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Jewish Journal

New Tales From a Post-Exodus Egypt

by Naomi Pfefferman

April 8, 2004 | 8:00 pm

Statuette of King Necho, circa 610--595 BCE. Photo ©Brooklyn Museum of Art

Statuette of King Necho, circa 610--595 BCE. Photo ©Brooklyn Museum of Art

Now that we've just finished two seders celebrating our escape from Egypt, a new exhibit at the Skirball Cultural Center demonstrates that not every Jew got out of Egypt -- or wanted to.

"Jewish Life in Ancient Egypt: A Family Archive From the Nile Valley," revolves around 2,500-year-old papyrus scrolls from a cache of hundreds unearthed on Elephantine Island -- the oldest extra-biblical evidence of Jews in Mitzrayim.

The exhibit is the latest in a trend of document-based art shows, such as 1998's "Sigmund Freud: Conflict & Culture," which illuminate history through the display of papers and related objects.

"Jewish Life" comes alive through the remarkable, Aramaic-language scrolls, which describe a Jewish community on lush Elephantine 800 years after the biblical exodus. Apparently there were no hard feelings, because these people were descendants of Jews who had voluntarily returned to Egypt after the Babylonians conquered Jerusalem in 586 B.C.E. While elite Jews were forced into exile in Babylonia, many soldiers and common folk relocated to Egypt, which proved to be a multicultural mecca, not an anti-Semitic hellhole, according to the exhibit.

The core of the show is eight legal documents that belonged to an interfaith family in the fifth century B.C.E, when the religiously tolerant Persians ruled Egypt. The papyri tell of Ananiah, an official at the Temple of Yahou (a.k.a. Yahweh), and his wife, Tamut, who, in a twist on the haggadah story, was an Egyptian slave owned by a Jewish master, Meshullam (he allowed her to marry and to own property, per the custom of the day).

According to a real estate deed from 437 B.C.E, Ananiah and Tamut bought a two-story mud brick fixer-upper on the main drag in Khnum, a village named for an Egyptian deity. Their neighbors included Persian soldiers and an Egyptian who managed the garden in the local temple dedicated to Khnum.

Like his fellow Egyptians, Jewish Ananiah probably continued the traditional form of Israelite worship that had been practiced in pre-exilic Judah. He likely burned incense to Yahweh, performed animal sacrifice and worshipped deities such as the queen of the heavens, who in the Elephantine area had a temple across the river from Yahou's. This kind of "monotheism-lite" apparently enraged the prophet Jeremiah, who rebuked Egyptian Jews for "making sacrificial smoke to other gods" in the Hebrew Bible.

According to the Elephantine papyri, local Jews swore oaths to regional deities. Sharing religious and cultural traditions was de rigueur, as evidenced by the exhibit's papyri and accompanying artifacts. A headless but still stately statue of Ptahhotep, an Egyptian treasury overseer, wears Persian robes and an Egyptian chest ornament. A quirky terracotta sarcophagus lid from a Jewish cemetery suggests that some Jews were buried in anthropoid stone coffins resembling those of their Egyptian neighbors. At the Skirball, the exhibit, which originated at the Brooklyn Museum, will feature five-inch ceramic figurines of Astarte, the queen of the heavens, worshipped by Jews and non-Jews on Elephantine.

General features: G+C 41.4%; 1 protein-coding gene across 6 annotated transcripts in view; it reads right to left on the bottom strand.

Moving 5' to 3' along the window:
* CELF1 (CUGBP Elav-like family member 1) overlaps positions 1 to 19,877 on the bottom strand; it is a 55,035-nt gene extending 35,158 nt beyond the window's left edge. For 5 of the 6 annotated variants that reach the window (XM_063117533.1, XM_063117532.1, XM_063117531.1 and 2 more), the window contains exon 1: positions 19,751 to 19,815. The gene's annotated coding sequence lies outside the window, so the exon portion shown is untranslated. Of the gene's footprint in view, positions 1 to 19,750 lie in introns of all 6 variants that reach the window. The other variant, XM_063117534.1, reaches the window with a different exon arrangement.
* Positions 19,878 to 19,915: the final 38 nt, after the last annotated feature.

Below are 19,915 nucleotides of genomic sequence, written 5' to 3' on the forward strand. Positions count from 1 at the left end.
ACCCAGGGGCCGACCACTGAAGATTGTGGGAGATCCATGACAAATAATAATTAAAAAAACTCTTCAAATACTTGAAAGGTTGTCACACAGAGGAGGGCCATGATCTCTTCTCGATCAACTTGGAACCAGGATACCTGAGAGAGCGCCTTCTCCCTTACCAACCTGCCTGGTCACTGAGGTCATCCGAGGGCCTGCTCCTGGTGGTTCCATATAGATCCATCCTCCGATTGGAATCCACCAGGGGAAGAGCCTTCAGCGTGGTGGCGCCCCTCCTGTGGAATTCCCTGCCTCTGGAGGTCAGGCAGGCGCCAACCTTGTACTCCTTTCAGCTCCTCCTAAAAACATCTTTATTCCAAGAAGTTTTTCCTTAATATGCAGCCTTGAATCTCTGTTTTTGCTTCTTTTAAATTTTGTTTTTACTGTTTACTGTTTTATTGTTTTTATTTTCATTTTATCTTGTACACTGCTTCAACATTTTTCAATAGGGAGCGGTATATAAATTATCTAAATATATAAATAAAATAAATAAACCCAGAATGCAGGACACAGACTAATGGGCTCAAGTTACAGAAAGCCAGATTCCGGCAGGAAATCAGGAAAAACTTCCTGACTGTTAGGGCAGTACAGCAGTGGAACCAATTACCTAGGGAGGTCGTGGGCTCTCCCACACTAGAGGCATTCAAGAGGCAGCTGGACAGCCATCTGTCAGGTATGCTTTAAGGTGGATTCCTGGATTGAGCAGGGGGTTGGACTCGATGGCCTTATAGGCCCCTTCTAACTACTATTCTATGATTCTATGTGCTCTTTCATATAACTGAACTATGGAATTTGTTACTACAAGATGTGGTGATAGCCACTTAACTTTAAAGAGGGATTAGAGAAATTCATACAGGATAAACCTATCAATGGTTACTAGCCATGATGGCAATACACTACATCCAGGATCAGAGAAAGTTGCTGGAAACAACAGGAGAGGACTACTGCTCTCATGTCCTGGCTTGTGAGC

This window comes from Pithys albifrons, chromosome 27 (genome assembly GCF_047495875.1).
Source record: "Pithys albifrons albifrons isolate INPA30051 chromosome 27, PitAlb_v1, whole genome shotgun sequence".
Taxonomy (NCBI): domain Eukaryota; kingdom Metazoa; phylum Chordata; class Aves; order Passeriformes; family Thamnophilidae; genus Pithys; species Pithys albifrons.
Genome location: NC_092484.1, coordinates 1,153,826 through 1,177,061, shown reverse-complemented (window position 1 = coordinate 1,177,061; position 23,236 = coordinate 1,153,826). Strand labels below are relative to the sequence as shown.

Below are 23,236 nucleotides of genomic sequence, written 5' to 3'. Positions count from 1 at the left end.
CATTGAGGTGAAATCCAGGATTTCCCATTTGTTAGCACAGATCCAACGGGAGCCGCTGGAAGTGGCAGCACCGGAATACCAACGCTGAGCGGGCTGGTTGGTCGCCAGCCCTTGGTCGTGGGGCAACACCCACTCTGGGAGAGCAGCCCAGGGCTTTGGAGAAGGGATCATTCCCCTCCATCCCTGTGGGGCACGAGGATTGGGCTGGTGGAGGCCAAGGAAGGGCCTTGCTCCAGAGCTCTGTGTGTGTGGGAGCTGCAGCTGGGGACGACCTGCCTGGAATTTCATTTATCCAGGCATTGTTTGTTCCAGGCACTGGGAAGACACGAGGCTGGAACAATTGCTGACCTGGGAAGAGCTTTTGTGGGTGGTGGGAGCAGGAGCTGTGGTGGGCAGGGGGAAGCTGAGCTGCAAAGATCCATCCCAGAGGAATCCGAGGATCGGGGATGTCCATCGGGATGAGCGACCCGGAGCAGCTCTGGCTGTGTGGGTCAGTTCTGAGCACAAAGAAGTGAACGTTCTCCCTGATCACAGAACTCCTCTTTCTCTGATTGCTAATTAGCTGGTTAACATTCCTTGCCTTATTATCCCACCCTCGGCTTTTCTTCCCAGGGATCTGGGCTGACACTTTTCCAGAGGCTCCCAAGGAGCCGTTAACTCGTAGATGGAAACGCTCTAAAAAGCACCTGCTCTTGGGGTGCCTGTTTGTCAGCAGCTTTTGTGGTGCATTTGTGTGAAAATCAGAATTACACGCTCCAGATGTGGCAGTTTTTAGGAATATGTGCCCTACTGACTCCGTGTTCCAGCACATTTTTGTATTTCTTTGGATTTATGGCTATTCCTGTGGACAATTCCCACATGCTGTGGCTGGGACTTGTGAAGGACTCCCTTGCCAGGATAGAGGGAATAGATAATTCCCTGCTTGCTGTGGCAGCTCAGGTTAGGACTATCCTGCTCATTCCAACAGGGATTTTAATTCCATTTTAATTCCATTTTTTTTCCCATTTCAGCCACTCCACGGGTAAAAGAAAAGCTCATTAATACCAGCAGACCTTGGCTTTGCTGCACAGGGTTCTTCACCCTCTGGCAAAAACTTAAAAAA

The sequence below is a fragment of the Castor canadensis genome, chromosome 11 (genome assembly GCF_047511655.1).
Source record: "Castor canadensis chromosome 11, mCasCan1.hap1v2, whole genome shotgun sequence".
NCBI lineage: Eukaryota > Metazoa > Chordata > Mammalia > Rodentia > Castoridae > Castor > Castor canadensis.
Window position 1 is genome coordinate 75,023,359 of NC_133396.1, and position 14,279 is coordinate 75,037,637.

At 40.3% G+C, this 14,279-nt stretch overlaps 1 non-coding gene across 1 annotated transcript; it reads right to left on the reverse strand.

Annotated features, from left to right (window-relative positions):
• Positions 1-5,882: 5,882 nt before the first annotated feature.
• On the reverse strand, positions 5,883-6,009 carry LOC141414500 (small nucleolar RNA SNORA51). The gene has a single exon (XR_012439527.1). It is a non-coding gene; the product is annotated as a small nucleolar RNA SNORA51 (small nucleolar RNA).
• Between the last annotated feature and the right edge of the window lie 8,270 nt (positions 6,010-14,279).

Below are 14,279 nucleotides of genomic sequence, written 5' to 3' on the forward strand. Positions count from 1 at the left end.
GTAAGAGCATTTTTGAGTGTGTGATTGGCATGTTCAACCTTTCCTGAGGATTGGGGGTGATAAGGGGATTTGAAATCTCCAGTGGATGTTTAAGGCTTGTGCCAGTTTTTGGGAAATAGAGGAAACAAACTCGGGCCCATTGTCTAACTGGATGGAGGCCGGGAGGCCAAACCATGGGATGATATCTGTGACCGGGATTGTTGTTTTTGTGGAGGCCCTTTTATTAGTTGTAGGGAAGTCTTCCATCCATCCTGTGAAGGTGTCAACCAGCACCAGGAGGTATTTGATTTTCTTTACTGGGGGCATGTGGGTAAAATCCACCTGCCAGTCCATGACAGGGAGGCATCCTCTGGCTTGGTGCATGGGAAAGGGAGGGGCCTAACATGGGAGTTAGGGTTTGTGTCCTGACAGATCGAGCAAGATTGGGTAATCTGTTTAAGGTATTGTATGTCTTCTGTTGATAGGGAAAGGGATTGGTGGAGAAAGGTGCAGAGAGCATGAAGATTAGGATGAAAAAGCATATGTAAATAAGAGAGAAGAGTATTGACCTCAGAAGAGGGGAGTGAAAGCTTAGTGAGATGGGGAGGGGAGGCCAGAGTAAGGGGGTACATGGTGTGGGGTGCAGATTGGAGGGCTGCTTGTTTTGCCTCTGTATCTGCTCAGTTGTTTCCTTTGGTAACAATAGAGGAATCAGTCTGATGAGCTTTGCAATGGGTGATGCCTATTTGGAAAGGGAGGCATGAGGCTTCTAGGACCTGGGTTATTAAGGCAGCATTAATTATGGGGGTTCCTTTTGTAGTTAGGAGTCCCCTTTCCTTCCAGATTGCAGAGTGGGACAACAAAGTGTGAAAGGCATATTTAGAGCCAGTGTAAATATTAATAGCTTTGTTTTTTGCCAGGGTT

"The show is fascinating because it depicts how different cultures and communities lived in harmony on one small island," said Tal Gozani, the Skirball's associate curator.

"It's especially relevant because when we think of Jews in Egypt, we think of the Exodus, not of the tranquil Persian period," said Erin Clancey, the museum's associate curator of archaeology.

Even the exhibition's origins were multicultural. It began when farming families found Ananiah's archives on Elephantine in 1893 and sold them to pioneering American Egyptologist Charles Edwin Wilbour, who stashed them in a tin biscuit box at the bottom of a trunk. There they languished until his daughter found them and donated them to the Brooklyn Museum in 1947.

Cut to 1999, when the museum's Edward Bleiberg, an Egyptologist and Reform Jew, read the papyri and began turning them into an exhibit.

"I immediately felt a strong connection to these ancient people," he told The Journal.

Bleiberg, like Ananiah, is married to a non-Jew, in his case, a Methodist from a small town in Georgia. He had recently purchased a 750-square-foot fixer-upper -- about the same size as Ananiah's -- in a diverse neighborhood in Brooklyn.

As Passover approached last week, he noted one other connection to Ananiah: The Egyptian Jew celebrated the holiday, albeit a rudimentary form, as evidenced by a document unearthed at Elephantine that refers to a "festival of unleavened bread."

Written long before the codification of the current haggadah, the letter calculates the dates that Elephantine Jews were to abstain from bread in 419 B.C.E., based on the Jerusalem lunar calendar.

As for Ananiah's specific observance, he probably ate matzah made from millet, an Elephantine crop, and enjoyed some kind of culinary feast, the curator said.

"He may have been aware of the basic story of Passover, but he had to see it as something he didn't take literally," Bleiberg added. "Passover must have been a problematic holiday for Egyptian Jews, because they were celebrating leaving Egypt, and yet they were still there."

And, as the exhibit shows, no boils, frogs or locusts proved necessary.

The exhibition opens April 30 and runs through July 18. On May 2, Edward Bleiberg will discuss "Scenes From a Marriage: A Jewish Family Archive From Ancient Egypt." For more information about the exhibition, call (310) 440-4500 or visit www.skirball.org . p>

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